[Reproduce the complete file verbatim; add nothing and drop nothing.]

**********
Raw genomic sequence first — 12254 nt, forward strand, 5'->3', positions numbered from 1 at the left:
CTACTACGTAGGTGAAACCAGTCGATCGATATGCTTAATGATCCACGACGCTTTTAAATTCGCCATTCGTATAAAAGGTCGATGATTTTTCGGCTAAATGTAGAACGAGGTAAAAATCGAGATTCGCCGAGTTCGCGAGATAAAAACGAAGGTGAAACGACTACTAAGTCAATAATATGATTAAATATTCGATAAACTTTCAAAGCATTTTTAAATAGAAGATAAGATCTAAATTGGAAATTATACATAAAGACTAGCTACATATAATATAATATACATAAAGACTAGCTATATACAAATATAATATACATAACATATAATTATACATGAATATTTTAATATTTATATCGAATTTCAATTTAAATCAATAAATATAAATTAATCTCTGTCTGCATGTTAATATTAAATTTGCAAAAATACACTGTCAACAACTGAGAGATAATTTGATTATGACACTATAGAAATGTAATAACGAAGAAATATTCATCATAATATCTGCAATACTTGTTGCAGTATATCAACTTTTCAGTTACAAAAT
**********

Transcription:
Raw genomic sequence first — 12254 nt, forward strand, 5'->3', positions numbered from 1 at the left:
CTACTACGTAGGTGAAACCAGTCGATCGATATGCTTAATGATCCACGACGCTTTTAAATTCGCCATTCGTATAAAAGGTCGATGATTTTTCGGCTAAATGTAGAACGAGGTAAAAATCGAGATTCGCCGAGTTCGCGAGATAAAAACGAAGGTGAAACGACTACTAAGTCAATAATATGATTAAATATTCGATAAACTTTCAAAGCATTTTTAAATAGAAGATAAGATCTAAATTGGAAATTATACATAAAGACTAGCTACATATAATATAATATACATAAAGACTAGCTATATACAAATATAATATACATAACATATAATTATACATGAATATTTTAATATTTATATCGAATTTCAATTTAAATCAATAAATATAAATTAATCTCTGTCTGCATGTTAATATTAAATTTGCAAAAATACACTGTCAACAACTGAGAGATAATTTGATTATGACACTATAGAAATGTAATAACGAAGAAATATTCATCATAATATCTGCAATACTTGTTGCAGTATATCAACTTTTCAGTTACAAAAT